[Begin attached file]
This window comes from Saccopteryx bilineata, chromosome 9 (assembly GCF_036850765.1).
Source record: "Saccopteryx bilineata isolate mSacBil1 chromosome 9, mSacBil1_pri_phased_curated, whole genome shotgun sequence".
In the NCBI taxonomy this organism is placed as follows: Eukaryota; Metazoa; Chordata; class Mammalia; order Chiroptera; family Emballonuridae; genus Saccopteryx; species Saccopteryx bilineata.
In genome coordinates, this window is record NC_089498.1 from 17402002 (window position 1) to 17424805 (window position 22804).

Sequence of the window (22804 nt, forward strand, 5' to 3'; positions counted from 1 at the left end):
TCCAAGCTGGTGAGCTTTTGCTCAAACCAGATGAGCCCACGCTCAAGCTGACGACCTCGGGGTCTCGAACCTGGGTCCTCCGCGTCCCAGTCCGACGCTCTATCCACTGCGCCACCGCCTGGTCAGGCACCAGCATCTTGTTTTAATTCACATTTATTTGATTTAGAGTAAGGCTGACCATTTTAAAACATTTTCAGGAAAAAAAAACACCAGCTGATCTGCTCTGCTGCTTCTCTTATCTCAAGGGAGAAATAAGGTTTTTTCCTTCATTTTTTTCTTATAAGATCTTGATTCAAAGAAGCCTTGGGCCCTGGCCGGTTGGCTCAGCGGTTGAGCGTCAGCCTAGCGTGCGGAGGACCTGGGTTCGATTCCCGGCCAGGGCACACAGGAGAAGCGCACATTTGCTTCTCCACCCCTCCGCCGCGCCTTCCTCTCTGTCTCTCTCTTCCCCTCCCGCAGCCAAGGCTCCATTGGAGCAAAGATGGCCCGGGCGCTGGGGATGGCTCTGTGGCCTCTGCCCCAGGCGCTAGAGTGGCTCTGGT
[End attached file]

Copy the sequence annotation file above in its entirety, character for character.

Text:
This window comes from Saccopteryx bilineata, chromosome 9 (assembly GCF_036850765.1).
Source record: "Saccopteryx bilineata isolate mSacBil1 chromosome 9, mSacBil1_pri_phased_curated, whole genome shotgun sequence".
In the NCBI taxonomy this organism is placed as follows: Eukaryota; Metazoa; Chordata; class Mammalia; order Chiroptera; family Emballonuridae; genus Saccopteryx; species Saccopteryx bilineata.
In genome coordinates, this window is record NC_089498.1 from 17402002 (window position 1) to 17424805 (window position 22804).

Sequence of the window (22804 nt, forward strand, 5' to 3'; positions counted from 1 at the left end):
TCCAAGCTGGTGAGCTTTTGCTCAAACCAGATGAGCCCACGCTCAAGCTGACGACCTCGGGGTCTCGAACCTGGGTCCTCCGCGTCCCAGTCCGACGCTCTATCCACTGCGCCACCGCCTGGTCAGGCACCAGCATCTTGTTTTAATTCACATTTATTTGATTTAGAGTAAGGCTGACCATTTTAAAACATTTTCAGGAAAAAAAAACACCAGCTGATCTGCTCTGCTGCTTCTCTTATCTCAAGGGAGAAATAAGGTTTTTTCCTTCATTTTTTTCTTATAAGATCTTGATTCAAAGAAGCCTTGGGCCCTGGCCGGTTGGCTCAGCGGTTGAGCGTCAGCCTAGCGTGCGGAGGACCTGGGTTCGATTCCCGGCCAGGGCACACAGGAGAAGCGCACATTTGCTTCTCCACCCCTCCGCCGCGCCTTCCTCTCTGTCTCTCTCTTCCCCTCCCGCAGCCAAGGCTCCATTGGAGCAAAGATGGCCCGGGCGCTGGGGATGGCTCTGTGGCCTCTGCCCCAGGCGCTAGAGTGGCTCTGGT